“Before the pencil, humans carved words in stone, wood, plants. They used ink on quills of feather, metal, and wood. It was hard work and messy. The pencil, and the pen, revolutionized the world. It gave people a way to communicate and preserve their thoughts and ideas more efficiently. It democratized knowledge.” She stared at me. She should have known the answer to the question would come with a history lesson. “The pen and pencil allowed anyone, no matter their class, income level, or education level, to write. It brought literacy to the world.”

“But it’s not technology.”

“What’s your definition of technology then?”

“Machines that improve our life.”

“That’s right, but be more specific. The definition of technology is anything that improves our way of life. It could be the pen and pencil, the wheel, the dishwasher, the computer, or the space flight.”

As I work on this site, I keep hearing her voice in my head. “But it’s not technology.”

The goal of this site is to talk about technology for the modern genealogist. Sometimes I feel like I should defend myself when I offer tips and techniques for genealogical research that involves pen, pencil, and paper, with no computerized gadgets or bells and whistles to impress. Yet these are technology. So are the gadgets. They all improve not only our way of life but our family history research.

Recently, Archeology Magazine reported on research by Washington State University on the inequality of human societies. They studied the economy between 9000 BC and AD 1500 to measure the disparity of the income gap between rich and poor. They found that economic division grew as society became more technological. As people became more industrious, turning beasts into instruments of agriculture, allowing farmers to increase the area of land they cultivated for food, thus increased food production. The agricultural industry developed, feeding people beyond what a person could grow themselves. Before, if you wanted to survive, you did it yourself. Everyone was basically equal. Technology, even the use of animals, changed lives, improving it for some, but not always all.

I will never forget the day when my father announced that his shipyard engineering staff were about to receive their first computers. They would finally be able to work on their drawings and plans on their computers. Like a kid, he was so excited. We had a Commodore computer which everyone shared (5 kids and two adults), but this was a “real” computer. It promised easier working conditions, project management, and faster production times.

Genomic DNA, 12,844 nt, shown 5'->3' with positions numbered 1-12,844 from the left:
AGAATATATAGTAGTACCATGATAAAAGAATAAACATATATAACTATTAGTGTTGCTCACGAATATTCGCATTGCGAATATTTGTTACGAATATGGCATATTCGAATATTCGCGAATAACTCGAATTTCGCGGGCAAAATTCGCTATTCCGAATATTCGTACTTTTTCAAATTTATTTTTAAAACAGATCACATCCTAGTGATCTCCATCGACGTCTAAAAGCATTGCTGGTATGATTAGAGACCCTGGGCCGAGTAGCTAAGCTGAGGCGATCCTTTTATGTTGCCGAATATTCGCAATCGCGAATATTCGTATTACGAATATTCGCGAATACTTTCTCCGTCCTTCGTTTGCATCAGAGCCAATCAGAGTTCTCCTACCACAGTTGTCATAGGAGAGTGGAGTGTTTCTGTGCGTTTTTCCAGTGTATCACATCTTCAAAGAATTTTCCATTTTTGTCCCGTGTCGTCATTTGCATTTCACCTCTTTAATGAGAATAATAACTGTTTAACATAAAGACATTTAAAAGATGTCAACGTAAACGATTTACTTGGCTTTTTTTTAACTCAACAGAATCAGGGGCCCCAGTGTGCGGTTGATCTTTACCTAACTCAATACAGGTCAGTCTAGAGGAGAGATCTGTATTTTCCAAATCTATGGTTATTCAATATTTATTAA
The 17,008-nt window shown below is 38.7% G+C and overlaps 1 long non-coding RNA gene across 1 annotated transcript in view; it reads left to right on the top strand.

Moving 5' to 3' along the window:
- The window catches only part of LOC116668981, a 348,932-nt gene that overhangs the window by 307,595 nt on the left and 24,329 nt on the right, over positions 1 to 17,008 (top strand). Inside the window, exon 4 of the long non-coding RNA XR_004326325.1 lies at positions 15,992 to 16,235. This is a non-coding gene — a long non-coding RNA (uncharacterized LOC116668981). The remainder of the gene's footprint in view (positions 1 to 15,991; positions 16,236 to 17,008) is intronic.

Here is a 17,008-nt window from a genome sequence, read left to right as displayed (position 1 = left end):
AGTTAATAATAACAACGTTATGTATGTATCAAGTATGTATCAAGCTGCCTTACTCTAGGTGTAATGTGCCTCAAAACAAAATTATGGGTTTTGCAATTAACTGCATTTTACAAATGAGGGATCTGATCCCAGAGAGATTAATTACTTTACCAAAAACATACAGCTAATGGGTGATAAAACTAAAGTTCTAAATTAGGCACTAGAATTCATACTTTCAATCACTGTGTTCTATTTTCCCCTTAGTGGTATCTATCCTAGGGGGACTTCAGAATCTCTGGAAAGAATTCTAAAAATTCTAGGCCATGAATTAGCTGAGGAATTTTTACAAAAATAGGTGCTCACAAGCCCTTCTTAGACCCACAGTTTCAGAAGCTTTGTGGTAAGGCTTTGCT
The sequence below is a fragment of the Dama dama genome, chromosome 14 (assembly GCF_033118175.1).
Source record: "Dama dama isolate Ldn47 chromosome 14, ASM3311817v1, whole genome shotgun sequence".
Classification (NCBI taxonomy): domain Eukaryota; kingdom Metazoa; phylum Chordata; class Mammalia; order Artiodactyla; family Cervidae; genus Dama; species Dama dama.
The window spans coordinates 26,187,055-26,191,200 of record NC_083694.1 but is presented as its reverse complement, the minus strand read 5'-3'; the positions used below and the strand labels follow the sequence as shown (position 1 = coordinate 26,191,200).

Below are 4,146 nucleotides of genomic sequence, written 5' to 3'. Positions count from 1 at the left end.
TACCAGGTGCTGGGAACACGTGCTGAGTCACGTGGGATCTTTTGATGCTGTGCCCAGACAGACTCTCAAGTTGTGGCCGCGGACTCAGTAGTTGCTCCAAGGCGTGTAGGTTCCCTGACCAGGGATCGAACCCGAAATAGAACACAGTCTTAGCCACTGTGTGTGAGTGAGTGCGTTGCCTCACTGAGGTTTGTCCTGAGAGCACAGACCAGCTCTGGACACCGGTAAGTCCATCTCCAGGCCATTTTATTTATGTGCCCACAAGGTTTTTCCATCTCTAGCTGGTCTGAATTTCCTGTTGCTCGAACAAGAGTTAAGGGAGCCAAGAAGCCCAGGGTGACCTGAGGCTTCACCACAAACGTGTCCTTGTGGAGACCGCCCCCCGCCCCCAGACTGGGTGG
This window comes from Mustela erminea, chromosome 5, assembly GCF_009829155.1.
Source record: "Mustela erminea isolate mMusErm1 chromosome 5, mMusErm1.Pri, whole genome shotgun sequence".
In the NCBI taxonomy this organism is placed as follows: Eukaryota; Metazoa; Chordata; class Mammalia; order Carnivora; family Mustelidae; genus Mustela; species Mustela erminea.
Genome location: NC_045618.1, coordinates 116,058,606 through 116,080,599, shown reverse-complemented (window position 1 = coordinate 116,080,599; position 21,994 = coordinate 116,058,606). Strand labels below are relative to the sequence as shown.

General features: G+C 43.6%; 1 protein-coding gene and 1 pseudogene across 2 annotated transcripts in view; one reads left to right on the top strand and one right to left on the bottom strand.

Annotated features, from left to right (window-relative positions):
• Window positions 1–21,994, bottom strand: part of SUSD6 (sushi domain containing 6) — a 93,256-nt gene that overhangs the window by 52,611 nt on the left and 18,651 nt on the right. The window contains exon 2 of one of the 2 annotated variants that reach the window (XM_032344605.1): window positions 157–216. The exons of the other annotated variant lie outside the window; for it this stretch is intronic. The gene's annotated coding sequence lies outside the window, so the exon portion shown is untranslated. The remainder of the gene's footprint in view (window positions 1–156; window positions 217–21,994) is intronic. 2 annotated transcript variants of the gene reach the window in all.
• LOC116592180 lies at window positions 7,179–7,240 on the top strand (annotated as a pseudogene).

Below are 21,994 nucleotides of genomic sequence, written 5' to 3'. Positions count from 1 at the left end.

A couple months later, he came home tired, frustrated, and cussing up a storm. The computers were finally installed at work. They were so excited, watching the workers carry in the monitors and CPU units, fiddling with all the wiring. The activity was fascinating and the prospects promised of improved work conditions delightful, until they learned the price of the new technology. The memo arrived just after lunch. Their secretaries were going to be laid off. They were no longer needed. They’d been replaced by the computers.

For my father, it was the end of his world. He hadn’t quite figured out the computer process or system and relied upon the secretaries to help him out. And he was semi-illiterate. He could read, but he couldn’t type and couldn’t spell. Getting a handwritten letter from your own father with your name misspelled is an eye-opening experience in this age of literacy. I didn’t realize until then how much effort he’d put into concealing it. The secret was at risk. The computer brought great opportunities to his work life, but years of relying so heavily upon the secretaries to cover for him gave him nightmares.

I did my best to teaching him how to type, sitting with him for hours at our home computer, teaching him the basics. I became the teacher of the family at a very young age, embracing modern technology quickly, taking everything apart and putting it back together (successfully) even then, then showing others how to do the same. He struggled, and managed to hold onto his job for quite a while, until the ship building industry couldn’t hold its own in Seattle.

Secretaries were a form of technology because they improved the quality of life and work for busy employees. Today, computers have replaced them, and secretaries went on into new jobs, embracing new technologies or being hired as personal assistants, same job, new name. The computer is today’s pencil.

As I drive down the past lane, my focus will be on technology in all its forms as related to family history. It could be the pencil. It is likely the computer, printer, and scanner. It is about the web and online access to records and research techniques never before so readily accessible. It will be about the techniques in modern genealogical research, including online databases and archives, educational opportunities, and ways to preserve that research, and your family’s history.

As we share the journey, remember the pencil. Sometimes it’s the smallest of things that changes not only our lives but the world. And we must adapt.